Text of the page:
Managerial Accounting

Accountants have traditionally concentrated on recording what has happened financially in the past; however, in managerial accounting, accountants are increasingly involved in helping to formulate policy for business organizations, providing information for decision-makers and frameworks for making those decisions. Managerial accountants use financial accounts in the process of decision0making within a business organization. Examples of this process would include determining which business activities were least profitable and then making a decision about whether or not to continue with these business activities, or estimating future revenues in order to aid decision-making today.

According to Needles and Powers, in order for any organization to succeed in accomplishing its goals, it must be able to control expenses and operate efficiently." One of the more effective ways of controlling expenses," they say, "is to use operating budgets. An operating budget reflect management’s operating plans and consists of detailed listings of projected selling and general and administrative expenses for a company" (Needles & Powers, 1998, p. 119). The participants in the budget process will be concerned with carrying out the plan, or in other quantitative terms such as units of product or service.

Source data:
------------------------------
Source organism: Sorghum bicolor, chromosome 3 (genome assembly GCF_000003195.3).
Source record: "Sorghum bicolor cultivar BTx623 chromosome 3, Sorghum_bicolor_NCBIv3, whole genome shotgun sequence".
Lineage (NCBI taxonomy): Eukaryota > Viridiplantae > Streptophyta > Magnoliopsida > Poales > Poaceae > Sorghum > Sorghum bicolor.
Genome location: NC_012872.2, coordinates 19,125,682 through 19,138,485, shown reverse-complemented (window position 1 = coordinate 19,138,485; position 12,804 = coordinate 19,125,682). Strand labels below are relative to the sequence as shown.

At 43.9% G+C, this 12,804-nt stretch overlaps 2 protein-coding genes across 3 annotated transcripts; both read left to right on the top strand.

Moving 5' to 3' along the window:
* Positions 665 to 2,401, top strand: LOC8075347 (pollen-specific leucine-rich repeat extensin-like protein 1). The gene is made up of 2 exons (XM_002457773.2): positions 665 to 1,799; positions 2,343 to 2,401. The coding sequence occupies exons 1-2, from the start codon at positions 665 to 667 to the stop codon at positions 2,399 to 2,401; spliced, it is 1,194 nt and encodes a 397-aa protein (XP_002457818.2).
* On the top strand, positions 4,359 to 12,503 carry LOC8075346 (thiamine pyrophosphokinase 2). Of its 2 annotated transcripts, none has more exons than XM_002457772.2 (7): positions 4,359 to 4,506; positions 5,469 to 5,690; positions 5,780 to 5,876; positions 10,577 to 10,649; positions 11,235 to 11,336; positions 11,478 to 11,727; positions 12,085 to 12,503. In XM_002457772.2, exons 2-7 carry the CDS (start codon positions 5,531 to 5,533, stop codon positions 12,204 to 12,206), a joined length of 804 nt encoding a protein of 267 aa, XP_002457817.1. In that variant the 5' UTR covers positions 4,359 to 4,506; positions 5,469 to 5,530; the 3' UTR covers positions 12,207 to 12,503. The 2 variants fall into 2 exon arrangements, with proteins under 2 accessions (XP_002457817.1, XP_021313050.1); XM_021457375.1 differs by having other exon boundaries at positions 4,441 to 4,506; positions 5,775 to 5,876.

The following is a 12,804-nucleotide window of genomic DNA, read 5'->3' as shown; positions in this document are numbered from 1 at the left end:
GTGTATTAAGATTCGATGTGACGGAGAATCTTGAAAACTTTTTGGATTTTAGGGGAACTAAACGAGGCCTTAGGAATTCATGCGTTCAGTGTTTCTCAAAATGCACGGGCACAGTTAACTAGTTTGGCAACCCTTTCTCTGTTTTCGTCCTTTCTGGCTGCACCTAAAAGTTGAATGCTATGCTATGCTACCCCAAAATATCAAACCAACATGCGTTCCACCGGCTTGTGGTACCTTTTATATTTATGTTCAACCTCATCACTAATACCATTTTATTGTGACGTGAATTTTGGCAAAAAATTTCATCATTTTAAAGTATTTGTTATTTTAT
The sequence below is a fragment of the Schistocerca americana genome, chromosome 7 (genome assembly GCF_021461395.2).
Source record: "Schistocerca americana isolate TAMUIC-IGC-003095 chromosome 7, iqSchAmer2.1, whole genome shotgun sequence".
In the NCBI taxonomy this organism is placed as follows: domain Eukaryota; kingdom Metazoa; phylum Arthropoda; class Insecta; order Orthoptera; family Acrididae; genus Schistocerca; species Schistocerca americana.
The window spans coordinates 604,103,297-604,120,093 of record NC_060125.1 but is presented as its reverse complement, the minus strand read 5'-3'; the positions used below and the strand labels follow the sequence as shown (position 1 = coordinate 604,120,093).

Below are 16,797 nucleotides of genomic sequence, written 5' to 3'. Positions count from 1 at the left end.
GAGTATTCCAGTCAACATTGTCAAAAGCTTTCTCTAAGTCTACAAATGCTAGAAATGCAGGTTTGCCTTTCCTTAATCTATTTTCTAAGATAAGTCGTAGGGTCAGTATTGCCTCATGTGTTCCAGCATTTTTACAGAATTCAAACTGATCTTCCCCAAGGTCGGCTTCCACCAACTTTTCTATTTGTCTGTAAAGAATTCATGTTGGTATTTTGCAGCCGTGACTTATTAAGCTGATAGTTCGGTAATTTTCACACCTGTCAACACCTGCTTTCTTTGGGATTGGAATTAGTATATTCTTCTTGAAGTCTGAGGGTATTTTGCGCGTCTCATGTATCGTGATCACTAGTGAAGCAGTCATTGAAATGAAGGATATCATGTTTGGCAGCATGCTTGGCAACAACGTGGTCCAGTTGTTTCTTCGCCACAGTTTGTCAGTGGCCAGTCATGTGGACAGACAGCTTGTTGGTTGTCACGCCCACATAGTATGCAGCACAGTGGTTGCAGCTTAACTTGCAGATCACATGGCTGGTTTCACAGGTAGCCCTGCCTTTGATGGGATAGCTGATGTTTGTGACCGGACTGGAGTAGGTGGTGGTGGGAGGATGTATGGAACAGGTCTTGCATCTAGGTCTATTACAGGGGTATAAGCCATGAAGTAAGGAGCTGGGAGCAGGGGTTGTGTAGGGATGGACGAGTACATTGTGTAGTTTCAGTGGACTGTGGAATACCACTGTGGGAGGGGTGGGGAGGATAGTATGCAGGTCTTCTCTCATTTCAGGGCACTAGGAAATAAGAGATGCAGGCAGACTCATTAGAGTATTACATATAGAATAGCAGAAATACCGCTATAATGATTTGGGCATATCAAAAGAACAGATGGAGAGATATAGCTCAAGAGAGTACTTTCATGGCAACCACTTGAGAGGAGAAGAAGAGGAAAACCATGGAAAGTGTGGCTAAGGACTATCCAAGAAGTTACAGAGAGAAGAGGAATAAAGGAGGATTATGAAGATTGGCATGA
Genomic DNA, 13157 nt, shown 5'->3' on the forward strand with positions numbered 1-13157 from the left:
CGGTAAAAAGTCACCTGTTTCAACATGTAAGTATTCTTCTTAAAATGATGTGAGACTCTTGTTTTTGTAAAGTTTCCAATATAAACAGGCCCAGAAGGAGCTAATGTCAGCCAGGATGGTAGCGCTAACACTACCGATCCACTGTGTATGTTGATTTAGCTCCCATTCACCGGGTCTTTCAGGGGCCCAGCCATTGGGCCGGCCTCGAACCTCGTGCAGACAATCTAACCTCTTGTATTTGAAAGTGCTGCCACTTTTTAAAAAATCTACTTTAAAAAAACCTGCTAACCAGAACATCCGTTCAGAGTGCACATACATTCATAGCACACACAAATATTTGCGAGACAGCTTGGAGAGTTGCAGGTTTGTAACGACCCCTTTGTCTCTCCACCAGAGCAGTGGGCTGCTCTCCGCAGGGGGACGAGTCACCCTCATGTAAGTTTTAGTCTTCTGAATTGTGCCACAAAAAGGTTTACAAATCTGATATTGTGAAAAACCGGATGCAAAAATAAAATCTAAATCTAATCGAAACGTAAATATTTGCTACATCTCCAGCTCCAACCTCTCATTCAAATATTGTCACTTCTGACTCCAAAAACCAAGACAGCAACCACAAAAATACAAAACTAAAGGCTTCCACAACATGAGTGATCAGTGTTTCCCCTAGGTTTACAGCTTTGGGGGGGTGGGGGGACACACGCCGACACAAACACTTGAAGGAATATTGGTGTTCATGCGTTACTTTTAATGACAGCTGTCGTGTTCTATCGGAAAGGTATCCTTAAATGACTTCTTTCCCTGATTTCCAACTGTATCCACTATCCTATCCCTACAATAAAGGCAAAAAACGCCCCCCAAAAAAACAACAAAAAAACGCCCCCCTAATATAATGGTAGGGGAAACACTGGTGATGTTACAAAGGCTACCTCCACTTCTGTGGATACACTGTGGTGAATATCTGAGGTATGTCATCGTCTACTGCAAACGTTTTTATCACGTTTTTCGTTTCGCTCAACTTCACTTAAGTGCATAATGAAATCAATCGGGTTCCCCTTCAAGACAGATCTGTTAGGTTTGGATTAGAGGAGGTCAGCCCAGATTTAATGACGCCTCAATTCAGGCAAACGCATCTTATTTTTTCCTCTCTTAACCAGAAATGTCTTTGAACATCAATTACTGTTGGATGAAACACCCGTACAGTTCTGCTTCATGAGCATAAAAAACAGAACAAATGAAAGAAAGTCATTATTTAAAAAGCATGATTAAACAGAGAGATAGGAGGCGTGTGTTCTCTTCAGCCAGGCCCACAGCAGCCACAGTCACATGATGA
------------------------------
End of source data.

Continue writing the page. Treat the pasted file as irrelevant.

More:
Some of the traditional benefits associated with the budgeting process include:

  1. planning,
  2. communicating company-wide goals to subunits,
  3. fostering cooperation between departments,
  4. maintaining control by evaluating actual figures to budget figures, and
  5. revealing the interrelationship of one function to another.

While the financial statements which are published as a result of the budgeting process are the most widely visible product (and the ones with which the public is most concerned), these financial statements only represent a small part of the budgeting process. Generally speaking, the accounting data and most accounting reports which make up the budgeting process are generated solely or primarily for a company’s managers. These management reports may consist of summaries of past events, forecasts of the future, or a combination of the two. Preparation of these data and reports is the focus of managerial accounting, which consists mainly of four broad functions:

  1. budgetary planning,
  2. cost finding,
  3. cost and profit analysis, and
  4. performance reporting.

The first major component of internal accounting systems for management’s use is the company’s system for establishing budgetary plans and setting performance standards. The establishment of these performance standards also requires a company to develop a system for measuring actual results and reporting the differences between actual performance and the established standards. This budgeting process leads to the establishment of specific organizationalplans which are then translated into action with varying degrees of efficiency. Statistical analysis, quality controls, and trended data are typically provided to management for assessment and determination of need for corrective action, or by preparing revised plans. While these plans can be either broad, strategic outlines of the company’s future or specific and detailed schedules of the inputs and outputs associated with specific independent programs, most business plans are periodic plans; in other words, these plans refer to company operations for a specified period of time. It is these periodic plans which are summarized in a series of projected financial statements, or budgets.